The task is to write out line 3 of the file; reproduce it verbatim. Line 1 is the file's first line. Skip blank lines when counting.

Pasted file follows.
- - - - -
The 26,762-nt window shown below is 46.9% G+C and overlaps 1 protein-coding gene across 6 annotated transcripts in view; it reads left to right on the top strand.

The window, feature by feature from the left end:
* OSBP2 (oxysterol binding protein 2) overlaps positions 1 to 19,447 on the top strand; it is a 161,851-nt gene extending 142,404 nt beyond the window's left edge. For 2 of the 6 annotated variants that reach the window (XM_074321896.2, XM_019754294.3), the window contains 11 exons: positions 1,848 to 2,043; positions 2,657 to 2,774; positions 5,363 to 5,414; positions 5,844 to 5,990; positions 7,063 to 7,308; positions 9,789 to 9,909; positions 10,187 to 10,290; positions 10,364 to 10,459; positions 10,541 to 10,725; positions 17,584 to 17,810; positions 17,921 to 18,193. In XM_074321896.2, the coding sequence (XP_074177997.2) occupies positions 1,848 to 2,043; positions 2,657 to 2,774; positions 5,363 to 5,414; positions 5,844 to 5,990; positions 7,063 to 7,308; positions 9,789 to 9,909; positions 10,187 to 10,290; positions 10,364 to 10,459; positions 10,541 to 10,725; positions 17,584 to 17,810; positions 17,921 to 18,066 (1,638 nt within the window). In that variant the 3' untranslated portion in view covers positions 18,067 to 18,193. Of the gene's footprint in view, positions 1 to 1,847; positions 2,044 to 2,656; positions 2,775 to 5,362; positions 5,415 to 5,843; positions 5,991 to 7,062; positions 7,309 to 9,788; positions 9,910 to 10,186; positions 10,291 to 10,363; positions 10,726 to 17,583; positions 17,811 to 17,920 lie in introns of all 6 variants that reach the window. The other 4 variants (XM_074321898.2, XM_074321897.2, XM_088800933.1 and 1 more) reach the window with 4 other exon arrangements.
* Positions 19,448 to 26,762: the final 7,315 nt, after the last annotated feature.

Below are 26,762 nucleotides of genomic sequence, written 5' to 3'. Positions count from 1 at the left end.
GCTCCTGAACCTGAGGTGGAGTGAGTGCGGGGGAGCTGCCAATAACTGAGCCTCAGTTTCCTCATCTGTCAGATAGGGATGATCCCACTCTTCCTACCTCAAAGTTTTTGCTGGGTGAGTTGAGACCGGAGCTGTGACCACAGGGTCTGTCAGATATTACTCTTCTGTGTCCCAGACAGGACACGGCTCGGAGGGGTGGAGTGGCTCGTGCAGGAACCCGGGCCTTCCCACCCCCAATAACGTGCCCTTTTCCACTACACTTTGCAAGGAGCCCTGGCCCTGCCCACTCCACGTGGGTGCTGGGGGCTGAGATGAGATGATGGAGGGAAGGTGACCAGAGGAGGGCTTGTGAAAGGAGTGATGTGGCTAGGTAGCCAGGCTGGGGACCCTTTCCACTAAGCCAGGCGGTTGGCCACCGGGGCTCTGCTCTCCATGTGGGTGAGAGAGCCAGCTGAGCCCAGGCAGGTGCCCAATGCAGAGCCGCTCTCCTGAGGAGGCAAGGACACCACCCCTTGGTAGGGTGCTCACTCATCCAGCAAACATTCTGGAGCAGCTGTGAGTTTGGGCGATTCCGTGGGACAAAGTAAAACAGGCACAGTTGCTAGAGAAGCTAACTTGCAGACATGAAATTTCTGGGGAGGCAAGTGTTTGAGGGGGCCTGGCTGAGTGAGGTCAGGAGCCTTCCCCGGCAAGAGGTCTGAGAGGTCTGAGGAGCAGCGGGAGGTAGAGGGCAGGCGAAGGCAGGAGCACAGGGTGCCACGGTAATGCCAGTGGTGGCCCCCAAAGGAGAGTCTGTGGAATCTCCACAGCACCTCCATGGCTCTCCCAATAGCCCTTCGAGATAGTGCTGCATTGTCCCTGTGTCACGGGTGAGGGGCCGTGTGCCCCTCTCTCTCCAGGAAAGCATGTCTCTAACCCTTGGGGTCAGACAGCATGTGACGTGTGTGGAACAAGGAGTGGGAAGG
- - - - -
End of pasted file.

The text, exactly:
* OSBP2 (oxysterol binding protein 2) overlaps positions 1 to 19,447 on the top strand; it is a 161,851-nt gene extending 142,404 nt beyond the window's left edge. For 2 of the 6 annotated variants that reach the window (XM_074321896.2, XM_019754294.3), the window contains 11 exons: positions 1,848 to 2,043; positions 2,657 to 2,774; positions 5,363 to 5,414; positions 5,844 to 5,990; positions 7,063 to 7,308; positions 9,789 to 9,909; positions 10,187 to 10,290; positions 10,364 to 10,459; positions 10,541 to 10,725; positions 17,584 to 17,810; positions 17,921 to 18,193. In XM_074321896.2, the coding sequence (XP_074177997.2) occupies positions 1,848 to 2,043; positions 2,657 to 2,774; positions 5,363 to 5,414; positions 5,844 to 5,990; positions 7,063 to 7,308; positions 9,789 to 9,909; positions 10,187 to 10,290; positions 10,364 to 10,459; positions 10,541 to 10,725; positions 17,584 to 17,810; positions 17,921 to 18,066 (1,638 nt within the window). In that variant the 3' untranslated portion in view covers positions 18,067 to 18,193. Of the gene's footprint in view, positions 1 to 1,847; positions 2,044 to 2,656; positions 2,775 to 5,362; positions 5,415 to 5,843; positions 5,991 to 7,062; positions 7,309 to 9,788; positions 9,910 to 10,186; positions 10,291 to 10,363; positions 10,726 to 17,583; positions 17,811 to 17,920 lie in introns of all 6 variants that reach the window. The other 4 variants (XM_074321898.2, XM_074321897.2, XM_088800933.1 and 1 more) reach the window with 4 other exon arrangements.